Day 34, Feb 5th – La Cala de Mijas to Tarifa

Le Cala de Mijas has served us well.  At ‘our end’ of the town, the boardwalks stretch and pull their way through and across the dune conservation area, wick with birdsong, flowers of all colours and prickled thorn bushes sprouting between the dune grasses.  The houses at this end are more local, less urbanization, sleepy in a ‘keep your coat and sunnies on’ while you drink your café con leche, watching the morning slip away.  

We’ve had three days in a car park by the sea, close to ‘amenities’ in which to wait for V to slowly recuperate from her London routines of ‘5am triathlon training sessions, followed by 14 hour days, and an hour’s commute before she eats.  Many of the planned activities have been abandoned in favour of watching the colour come back to her cheeks and the sparkle (that never actually goes) take less of an effort to appear.

Time to wander down the coast though and see what we can sea.  The aim, by the end of the week is to do a mini triathlon so V gets the experience of running out of water in a soggy wetsuit, ripping that off and climbing on a bike, before staggering of that and jogging up hill with her mother.  Surprisingly, the day on which we plan to do this keeps moving backwards!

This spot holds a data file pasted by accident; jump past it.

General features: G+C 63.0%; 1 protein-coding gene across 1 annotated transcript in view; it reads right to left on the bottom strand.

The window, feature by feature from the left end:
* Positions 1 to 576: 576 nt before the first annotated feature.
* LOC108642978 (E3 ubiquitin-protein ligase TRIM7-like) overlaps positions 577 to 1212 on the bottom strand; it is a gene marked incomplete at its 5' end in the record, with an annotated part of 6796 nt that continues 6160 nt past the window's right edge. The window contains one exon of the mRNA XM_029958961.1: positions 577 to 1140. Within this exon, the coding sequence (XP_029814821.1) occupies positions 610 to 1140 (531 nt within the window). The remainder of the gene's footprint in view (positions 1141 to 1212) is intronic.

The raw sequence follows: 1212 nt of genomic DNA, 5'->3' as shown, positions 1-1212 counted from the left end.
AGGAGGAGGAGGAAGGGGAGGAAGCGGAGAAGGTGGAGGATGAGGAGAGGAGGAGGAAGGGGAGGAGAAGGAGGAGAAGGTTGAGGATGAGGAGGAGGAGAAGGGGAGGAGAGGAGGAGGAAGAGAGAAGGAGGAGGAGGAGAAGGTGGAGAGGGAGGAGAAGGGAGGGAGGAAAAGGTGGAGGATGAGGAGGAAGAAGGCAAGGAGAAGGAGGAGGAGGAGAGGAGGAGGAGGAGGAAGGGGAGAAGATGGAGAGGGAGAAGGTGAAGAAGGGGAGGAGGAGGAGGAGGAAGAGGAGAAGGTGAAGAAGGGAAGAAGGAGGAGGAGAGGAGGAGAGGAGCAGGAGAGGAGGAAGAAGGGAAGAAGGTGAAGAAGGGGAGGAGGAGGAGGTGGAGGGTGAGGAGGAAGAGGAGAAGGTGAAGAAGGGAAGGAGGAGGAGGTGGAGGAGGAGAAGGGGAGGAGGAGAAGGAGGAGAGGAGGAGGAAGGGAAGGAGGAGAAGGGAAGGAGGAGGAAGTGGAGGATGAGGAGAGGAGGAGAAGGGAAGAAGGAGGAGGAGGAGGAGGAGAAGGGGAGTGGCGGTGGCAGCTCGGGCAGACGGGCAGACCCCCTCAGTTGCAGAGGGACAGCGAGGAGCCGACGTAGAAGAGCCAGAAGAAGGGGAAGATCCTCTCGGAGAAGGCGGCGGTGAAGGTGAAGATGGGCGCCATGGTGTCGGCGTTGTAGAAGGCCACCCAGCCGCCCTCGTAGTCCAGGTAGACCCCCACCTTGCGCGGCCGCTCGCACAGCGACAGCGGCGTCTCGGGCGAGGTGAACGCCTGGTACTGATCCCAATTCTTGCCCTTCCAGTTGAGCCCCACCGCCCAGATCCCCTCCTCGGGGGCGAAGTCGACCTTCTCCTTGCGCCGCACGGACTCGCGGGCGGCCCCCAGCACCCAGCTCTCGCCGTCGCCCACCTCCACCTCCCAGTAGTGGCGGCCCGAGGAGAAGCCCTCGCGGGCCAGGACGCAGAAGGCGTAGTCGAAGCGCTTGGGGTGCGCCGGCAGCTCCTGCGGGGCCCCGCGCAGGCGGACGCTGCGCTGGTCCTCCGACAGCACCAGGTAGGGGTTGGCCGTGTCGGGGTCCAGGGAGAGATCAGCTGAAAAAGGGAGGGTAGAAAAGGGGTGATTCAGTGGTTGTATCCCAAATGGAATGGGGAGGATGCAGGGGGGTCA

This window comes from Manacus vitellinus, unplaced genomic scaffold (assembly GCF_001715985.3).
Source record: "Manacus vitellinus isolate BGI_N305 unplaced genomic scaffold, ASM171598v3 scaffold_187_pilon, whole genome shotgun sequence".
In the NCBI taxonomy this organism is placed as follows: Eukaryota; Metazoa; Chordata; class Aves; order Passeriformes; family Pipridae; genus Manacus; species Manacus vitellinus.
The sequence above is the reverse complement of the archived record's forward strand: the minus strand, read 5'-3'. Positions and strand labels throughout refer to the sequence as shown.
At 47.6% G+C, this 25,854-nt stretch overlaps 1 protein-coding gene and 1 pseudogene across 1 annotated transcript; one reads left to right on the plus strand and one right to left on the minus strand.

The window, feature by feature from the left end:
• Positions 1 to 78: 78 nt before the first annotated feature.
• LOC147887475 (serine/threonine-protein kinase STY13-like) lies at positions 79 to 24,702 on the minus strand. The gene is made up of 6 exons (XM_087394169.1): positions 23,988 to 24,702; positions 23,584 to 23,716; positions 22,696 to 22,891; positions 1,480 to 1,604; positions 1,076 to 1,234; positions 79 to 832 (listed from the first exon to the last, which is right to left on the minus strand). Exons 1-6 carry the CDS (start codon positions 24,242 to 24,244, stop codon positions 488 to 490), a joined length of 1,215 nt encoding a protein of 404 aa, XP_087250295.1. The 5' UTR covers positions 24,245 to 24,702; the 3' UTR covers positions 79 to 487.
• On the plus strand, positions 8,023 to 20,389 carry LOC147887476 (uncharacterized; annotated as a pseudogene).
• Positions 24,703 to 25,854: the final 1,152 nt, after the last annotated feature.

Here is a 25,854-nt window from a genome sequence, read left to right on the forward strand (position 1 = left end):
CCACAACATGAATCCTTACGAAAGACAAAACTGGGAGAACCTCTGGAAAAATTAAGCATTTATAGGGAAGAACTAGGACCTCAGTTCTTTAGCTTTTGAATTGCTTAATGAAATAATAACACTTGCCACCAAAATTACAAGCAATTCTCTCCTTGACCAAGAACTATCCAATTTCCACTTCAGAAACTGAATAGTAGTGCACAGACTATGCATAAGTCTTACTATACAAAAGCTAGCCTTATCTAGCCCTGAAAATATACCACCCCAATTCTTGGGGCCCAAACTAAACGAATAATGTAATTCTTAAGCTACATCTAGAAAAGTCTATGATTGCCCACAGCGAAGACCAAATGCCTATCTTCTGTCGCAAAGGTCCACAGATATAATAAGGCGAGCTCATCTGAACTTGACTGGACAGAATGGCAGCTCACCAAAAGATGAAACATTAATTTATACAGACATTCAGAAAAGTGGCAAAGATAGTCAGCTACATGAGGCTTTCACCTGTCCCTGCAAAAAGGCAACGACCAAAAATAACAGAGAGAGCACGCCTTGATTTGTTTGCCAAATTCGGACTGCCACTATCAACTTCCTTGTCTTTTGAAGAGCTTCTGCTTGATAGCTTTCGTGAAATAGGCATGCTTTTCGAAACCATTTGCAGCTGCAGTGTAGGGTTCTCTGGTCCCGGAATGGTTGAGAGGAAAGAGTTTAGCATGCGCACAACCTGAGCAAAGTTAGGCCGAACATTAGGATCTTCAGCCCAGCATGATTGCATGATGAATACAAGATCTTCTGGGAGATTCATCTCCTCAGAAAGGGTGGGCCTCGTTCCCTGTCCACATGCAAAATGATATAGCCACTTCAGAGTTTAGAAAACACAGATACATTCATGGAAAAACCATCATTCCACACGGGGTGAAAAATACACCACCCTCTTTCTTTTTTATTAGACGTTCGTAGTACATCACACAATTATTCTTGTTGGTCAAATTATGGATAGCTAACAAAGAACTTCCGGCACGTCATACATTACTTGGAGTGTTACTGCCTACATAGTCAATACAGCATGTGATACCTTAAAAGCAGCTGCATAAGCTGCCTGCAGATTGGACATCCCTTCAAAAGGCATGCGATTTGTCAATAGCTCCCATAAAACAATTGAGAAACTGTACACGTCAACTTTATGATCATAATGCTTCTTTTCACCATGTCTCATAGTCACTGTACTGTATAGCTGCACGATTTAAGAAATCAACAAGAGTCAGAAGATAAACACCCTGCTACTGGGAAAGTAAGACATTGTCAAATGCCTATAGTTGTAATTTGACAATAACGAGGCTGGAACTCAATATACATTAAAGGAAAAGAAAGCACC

We’ve had a right-old-chew finding somewhere else for V to stay.  The offer either to use an airbed in the space between the camper sofas or to have a sleeping bag beside us, received the briefest of of horrified glances.  The idea was then summarily dismissed.   The range of accommodation has been more expensive and less attractive here than we hoped, so we’ve looked further afield.  Eventually, with the help of an old-fashioned map-book and Google Satellites, we found somewhere reasonably rural but with things to do, further down the coast. Far enough, in fact to take us past Gibraltar, to the very tip of the Spanish mainland, to Tarifa.

A stop-off point for lunch sees us at a tiny port you’d never find by accident – we had a recommendation from a friend, Puerto de la Duquesa.  It’s Castille, is a proud, burnt-sandstone sentinel, central to the village, and set in lush lawns, surrounded by seafood restaurants to the left, and the beach on the right.  We opt for a beach picnic, English Style; M gets the table and chairs, V and I take down food, plates and cutlery. We forgot the napkins…

Stan is in his element, wandering around, picking up plastic bottles discarded at the edges, trotting into the shallow waves and then coming back to us in case there are crumbs or tidbits.  

He keeps returning to one spot at the corner of the beach.

There is a big, black, open-mouthed pipe pouring onto the sand’s edge…

Me: “Where’s the dog?”

M: “Over there… Stan, Stan”

V: “What’s he eating?”

Me: “Oh, no…”

M: “Stan! Come here, Now!”

V: “Oh God…”

M: “Stan!” Stan takes his time, then wanders back, licking his lips, making wide, happy sweeps of his tail – a canine equivalent of the cat that got the…

Me: “What’s he been eating?”  

I’m incredibly brave, I lean down and sniff.

“Oh No…”

There’s a chorus of “Urgh” as we leap to our feet as if to run away from him.

V: “That dog is DISGUSTING”